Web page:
Every single day as a mother, especially in the early months, holds innumerable moments of failure and triumph. It’s exhausting, but it’s also the biggest life lesson there is.
Now, I like to say I’m the mom of two – of my firstborn child, and of my firstborn book. Neither journey was easy, but I know in my heart that if it hadn’t been for the first, I may have never completed the second.
You can find the original blog post here.
Book: The Shrine of Death
Author: Divya Kumar
Publication: Bloomsbury India
If reading Divya Kumar’s The Shrine of Death while stretched out on a beach somewhere, remember to slap on some sunscreen and order enough beer to last you at least a couple of hours. Because once you start on this book, it’s unlikely you’ll set it down before you race to the end. The Shrine of Death has all the ingredients required for a thrilling beach read: an ambitious and beguiling beauty who stumbles onto a web of conspiracy and then vanishes, two amateur detectives — one of whom is harbouring a disquieting secret — and a dishy love interest (a man in uniform, no less).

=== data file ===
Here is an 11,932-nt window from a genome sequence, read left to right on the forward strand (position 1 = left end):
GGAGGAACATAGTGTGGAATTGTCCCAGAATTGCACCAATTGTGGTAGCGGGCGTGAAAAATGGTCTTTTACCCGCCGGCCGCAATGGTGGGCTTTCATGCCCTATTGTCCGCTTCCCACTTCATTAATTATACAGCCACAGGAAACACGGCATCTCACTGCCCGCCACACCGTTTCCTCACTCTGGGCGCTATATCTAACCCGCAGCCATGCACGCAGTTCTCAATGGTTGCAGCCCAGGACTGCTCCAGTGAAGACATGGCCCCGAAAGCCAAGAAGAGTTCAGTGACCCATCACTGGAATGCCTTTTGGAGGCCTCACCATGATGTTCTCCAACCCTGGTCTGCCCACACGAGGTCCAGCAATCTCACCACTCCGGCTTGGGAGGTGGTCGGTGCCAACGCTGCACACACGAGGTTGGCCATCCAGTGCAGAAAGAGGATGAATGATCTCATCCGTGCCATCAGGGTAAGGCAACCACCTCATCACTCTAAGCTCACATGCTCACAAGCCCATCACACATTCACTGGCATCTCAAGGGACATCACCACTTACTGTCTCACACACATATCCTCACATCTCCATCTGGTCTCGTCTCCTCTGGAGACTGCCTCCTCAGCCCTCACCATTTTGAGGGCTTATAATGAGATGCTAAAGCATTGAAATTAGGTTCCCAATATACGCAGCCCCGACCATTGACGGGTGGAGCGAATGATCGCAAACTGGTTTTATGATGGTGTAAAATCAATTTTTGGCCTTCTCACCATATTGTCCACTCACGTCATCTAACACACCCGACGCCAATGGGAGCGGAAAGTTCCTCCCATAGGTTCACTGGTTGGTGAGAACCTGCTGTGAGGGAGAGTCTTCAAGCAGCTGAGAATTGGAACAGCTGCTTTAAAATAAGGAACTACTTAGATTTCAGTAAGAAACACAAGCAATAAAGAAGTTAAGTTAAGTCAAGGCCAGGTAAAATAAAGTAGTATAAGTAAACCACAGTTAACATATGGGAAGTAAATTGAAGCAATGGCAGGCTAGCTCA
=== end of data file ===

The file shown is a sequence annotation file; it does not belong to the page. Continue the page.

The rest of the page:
The plot is fairly straightforward: IT professional Prabha Sinha gets an unsettling phone call from her old friend, Sneha, and is drawn into an investigation of her disappearance and the theft of some priceless Chola sculptures. The book switches between Prabha’s perspective, and that of the troubled Jai, who is, for reasons of his own, helping her figure out what happened to Sneha.
Apart from the deftly managed suspense, what draws the reader in is Kumar’s ability to flesh out characters. One gets a real sense of the emotional stakes involved, and, as the story progresses, the stakes only get higher. Given the premise — that of heritage loot, a major problem in India — this book could have quite easily been overloaded with research. But the writer maintains a light touch, although there should still be enough to satisfy art history and archaeology wonks.
This review for ‘The Shrine of Death’ was part of a round up of this season’s detective novels the Indian Express’ book section. You can read about all the other fabulous novels in the list here!